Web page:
Mental Health Parity and Addiction Equity Act (MHPAEA)
The Paul Wellstone and Pete Domenici Mental Health Parity and Addiction Equity Act was passed by Congress in 2008. Under the act, if a health plan provides mental health and substance use disorder benefits, any limitations or requirements for coverage must be equal to any limitations imposed on other medical/surgical benefits offered by the plan. For a health plan to comply with the MHPAEA, coverage must be comparable in financial requirements (e.g., deductibles, copayments, out-of-pocket limits); quantitative treatment limitations (e.g., annual and daily visit limitations); and nonquantitative treatment limitations (e.g., preauthorization requirements, medical necessity review, evidentiary standards).
In addition to having comparable financial requirements and limitations, a health plan must offer coverage for mental health/substance use disorder benefits in a comparable number of categories as medical/surgical benefits. Benefit classifications fall into six categories:
Inpatient, in network;
Inpatient, out of network;
Outpatient, in network;
Outpatient, out of network;
Emergency care; and
A health plan can impose a limitation on a mental health/substance use disorder benefit classification, but it must be equal to limitations and requirements of a comparable medical/surgical benefit classification.
The Affordable Care Act
In 2010, the Patient Protection and Affordable Care Act (ACA) amended the MHPAEA by extending parity to non-grandfathered small-group and individual health plans. The ACA requires a plan or health insurer offering coverage in the individual and small-group markets to cover mental health and substance use disorder benefits as essential health benefits. To meet this requirement, plans must offer those benefits consistent with MHPAEA regulations.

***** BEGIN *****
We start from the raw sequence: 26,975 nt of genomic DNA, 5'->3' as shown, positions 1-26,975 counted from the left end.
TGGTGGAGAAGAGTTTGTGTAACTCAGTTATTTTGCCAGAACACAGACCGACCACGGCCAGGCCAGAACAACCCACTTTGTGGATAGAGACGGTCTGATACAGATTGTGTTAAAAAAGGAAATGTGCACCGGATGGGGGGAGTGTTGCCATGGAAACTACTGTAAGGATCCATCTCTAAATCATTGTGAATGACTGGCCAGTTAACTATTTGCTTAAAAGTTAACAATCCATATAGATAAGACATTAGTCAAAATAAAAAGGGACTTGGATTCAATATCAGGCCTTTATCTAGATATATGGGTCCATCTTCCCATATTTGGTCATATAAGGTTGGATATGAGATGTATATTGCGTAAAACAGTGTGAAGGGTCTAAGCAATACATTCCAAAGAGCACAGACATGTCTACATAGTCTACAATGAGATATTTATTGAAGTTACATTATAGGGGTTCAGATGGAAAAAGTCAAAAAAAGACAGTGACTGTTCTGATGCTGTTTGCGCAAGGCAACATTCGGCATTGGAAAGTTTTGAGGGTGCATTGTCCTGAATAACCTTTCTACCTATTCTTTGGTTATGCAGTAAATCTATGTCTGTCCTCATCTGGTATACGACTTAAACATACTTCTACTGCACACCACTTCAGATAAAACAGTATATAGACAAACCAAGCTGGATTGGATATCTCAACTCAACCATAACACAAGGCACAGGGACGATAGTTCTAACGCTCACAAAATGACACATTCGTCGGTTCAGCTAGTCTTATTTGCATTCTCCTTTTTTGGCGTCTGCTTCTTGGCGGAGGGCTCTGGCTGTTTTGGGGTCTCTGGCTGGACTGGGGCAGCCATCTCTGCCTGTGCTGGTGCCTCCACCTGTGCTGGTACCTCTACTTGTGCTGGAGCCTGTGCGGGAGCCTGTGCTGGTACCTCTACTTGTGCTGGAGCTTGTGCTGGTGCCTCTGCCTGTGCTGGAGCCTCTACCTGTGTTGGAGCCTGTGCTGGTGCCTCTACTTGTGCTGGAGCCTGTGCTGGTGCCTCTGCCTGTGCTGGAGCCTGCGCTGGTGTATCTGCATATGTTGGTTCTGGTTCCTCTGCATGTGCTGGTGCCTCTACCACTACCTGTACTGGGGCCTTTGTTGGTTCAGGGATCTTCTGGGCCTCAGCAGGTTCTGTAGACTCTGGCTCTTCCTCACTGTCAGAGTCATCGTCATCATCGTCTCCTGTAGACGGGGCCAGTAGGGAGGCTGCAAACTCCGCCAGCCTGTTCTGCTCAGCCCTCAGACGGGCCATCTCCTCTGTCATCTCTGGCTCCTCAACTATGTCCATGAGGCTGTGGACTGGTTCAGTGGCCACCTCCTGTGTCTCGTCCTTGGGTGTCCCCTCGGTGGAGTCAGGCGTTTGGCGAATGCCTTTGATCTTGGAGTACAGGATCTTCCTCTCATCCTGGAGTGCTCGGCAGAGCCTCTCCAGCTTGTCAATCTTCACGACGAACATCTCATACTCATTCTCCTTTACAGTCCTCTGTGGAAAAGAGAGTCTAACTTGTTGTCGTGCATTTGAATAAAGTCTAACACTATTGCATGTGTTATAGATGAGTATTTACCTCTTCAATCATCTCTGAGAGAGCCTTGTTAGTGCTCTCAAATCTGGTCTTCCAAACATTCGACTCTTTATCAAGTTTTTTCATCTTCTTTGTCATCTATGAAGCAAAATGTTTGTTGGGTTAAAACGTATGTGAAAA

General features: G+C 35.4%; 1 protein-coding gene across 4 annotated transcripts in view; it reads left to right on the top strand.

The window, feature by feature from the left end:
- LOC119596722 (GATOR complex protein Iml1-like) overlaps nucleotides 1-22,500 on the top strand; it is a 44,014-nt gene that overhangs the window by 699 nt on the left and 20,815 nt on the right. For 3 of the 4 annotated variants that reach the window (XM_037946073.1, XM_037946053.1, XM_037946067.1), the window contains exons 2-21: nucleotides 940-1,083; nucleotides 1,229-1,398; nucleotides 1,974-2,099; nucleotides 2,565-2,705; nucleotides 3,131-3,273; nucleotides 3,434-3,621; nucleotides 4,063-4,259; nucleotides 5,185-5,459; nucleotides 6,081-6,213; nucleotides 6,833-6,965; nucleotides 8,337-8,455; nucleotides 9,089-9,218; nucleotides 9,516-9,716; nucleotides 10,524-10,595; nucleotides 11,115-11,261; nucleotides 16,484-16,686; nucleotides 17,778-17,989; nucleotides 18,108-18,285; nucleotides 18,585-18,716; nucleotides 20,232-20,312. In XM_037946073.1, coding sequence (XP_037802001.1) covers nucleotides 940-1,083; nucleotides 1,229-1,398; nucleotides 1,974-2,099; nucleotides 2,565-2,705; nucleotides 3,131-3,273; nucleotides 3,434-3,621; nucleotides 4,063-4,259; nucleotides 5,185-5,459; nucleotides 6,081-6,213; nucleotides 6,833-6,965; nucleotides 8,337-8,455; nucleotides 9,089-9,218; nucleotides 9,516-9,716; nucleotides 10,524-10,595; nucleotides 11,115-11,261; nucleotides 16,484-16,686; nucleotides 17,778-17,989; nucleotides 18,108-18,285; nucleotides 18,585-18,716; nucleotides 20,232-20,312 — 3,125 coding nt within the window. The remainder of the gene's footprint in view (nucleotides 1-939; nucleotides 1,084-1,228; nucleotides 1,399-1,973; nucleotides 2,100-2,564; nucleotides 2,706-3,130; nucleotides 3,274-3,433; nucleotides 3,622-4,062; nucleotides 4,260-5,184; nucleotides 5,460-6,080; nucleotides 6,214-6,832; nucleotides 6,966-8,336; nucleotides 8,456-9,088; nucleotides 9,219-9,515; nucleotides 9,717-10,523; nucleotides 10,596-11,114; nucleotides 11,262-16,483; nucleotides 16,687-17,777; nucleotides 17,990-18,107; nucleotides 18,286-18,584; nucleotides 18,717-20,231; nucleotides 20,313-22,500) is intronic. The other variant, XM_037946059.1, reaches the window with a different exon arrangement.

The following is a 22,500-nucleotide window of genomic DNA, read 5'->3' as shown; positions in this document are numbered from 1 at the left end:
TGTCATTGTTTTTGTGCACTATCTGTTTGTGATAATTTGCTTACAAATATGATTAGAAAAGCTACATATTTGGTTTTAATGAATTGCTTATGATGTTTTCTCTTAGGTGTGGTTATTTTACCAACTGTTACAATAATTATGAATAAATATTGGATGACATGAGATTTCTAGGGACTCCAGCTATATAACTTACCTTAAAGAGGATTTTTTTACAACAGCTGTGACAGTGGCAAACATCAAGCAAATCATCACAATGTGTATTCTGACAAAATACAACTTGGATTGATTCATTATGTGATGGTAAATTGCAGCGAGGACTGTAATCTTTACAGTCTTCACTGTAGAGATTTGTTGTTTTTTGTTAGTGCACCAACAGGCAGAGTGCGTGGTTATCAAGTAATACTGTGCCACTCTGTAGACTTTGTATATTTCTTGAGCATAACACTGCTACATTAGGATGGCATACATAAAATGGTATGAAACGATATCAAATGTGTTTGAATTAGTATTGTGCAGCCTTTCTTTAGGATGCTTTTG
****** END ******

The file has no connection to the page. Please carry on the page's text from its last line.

21st Century Cures Act
Enacted on December 13, 2016, the 21st Century Cures Act amended the MHPAEA by requiring the U.S. Departments of Labor, Health & Human Services, and the Treasury to issue clarifying information and illustrative examples that would aid health plans in meeting parity requirements. As directed by section 13001(a) of the 21st Century Cures Act, these federal agencies created publicly available guidance documents and a self-compliance tool to help health plan sponsors and group plans improve compliance with the MHPAEA.
Consolidated Appropriations Act, 2021
The most recent amendment to the MHPAEA was the Consolidated Appropriations Act that was enacted December 27, 2020, and became effective February 10, 2021. Affecting both fully insured and self-insured health plans, the act requires that if a plan imposes nonquantitative treatment limitations (NQTLs) on available medical and surgical benefits, as well as mental health and substance use disorder benefits, the plan must perform a self-assessment. A plan then must make the comparative analysis and findings available to enforcement authorities to demonstrate compliance with MHPAEA parity requirements. The self-assessment must include the following information: